And she swung true. The branch caught Jason along the temple. He staggered and went to his knees, the knife falling from his limp hand, a look of surprise on his face. His eyes rolled back in his head and he fell on his side, limp and still. She knew he was badly injured, or dead. It was enough that he could no longer hurt her.
Carlie felt light-headed and weak. She sat down in the snow beside Jason. His bloody face drifted in and out of her sight, distorted like funhouse mirrors. With a sigh, she lay down in the snow. Intellectually, she knew that she was in shock, but she couldn’t seem to muster enough strength to move. She knew it was possible she would die, right here beside her murdering ex-husband. If the loss of blood from the wound in her lower back didn’t kill her, the cold would.
She closed her eyes. The sound of distant sirens made her stir uneasily, but she slid into darkness.
Weak, Jason said. You were always weak. You never had what it takes to survive.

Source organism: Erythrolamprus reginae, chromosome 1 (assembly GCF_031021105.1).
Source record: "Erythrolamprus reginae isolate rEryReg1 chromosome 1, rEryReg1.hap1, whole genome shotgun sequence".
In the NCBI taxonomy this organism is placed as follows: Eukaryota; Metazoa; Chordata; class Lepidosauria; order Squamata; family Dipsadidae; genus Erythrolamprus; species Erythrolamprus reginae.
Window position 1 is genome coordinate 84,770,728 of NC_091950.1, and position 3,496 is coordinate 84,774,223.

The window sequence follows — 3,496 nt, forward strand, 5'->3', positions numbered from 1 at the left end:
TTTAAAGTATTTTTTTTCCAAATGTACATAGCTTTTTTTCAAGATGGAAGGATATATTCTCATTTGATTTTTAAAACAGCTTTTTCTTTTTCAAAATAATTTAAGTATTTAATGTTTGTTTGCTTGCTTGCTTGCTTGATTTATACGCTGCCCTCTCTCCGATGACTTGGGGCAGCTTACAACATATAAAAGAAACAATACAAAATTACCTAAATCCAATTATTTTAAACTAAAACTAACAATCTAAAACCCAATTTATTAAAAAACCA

The sneer in his voice brought an ember of anger to a small flame.
Give up now, Jason said. Just give up and die.
“Leave me alone,” Carlie muttered.
Sure, I’ll leave you alone, he said. Continue dying all by yourself. Failure was the only thing you were ever good at.
The small flame of anger became a raging inferno. She was not going to just give up and die. Especially not on Christmas Eve. That wasn’t going to happen.
She searched the darkness, looking for something to hold onto, something to anchor her consciousness.
Help me! Please, somebody help me!
The anguish, the terror, the pain in those words drew her like a moth to a flame. A flare of pain so bright it was nearly visible to Carlie. She reached out to that pain and a maelstrom of memory and emotion swept her up like flotsam in some rain-swollen stream. Confused with images and feelings not her own, Carlie tried to hold onto something solid. She sensed a presence somewhere in that stream, struggling to hold on, growing weaker.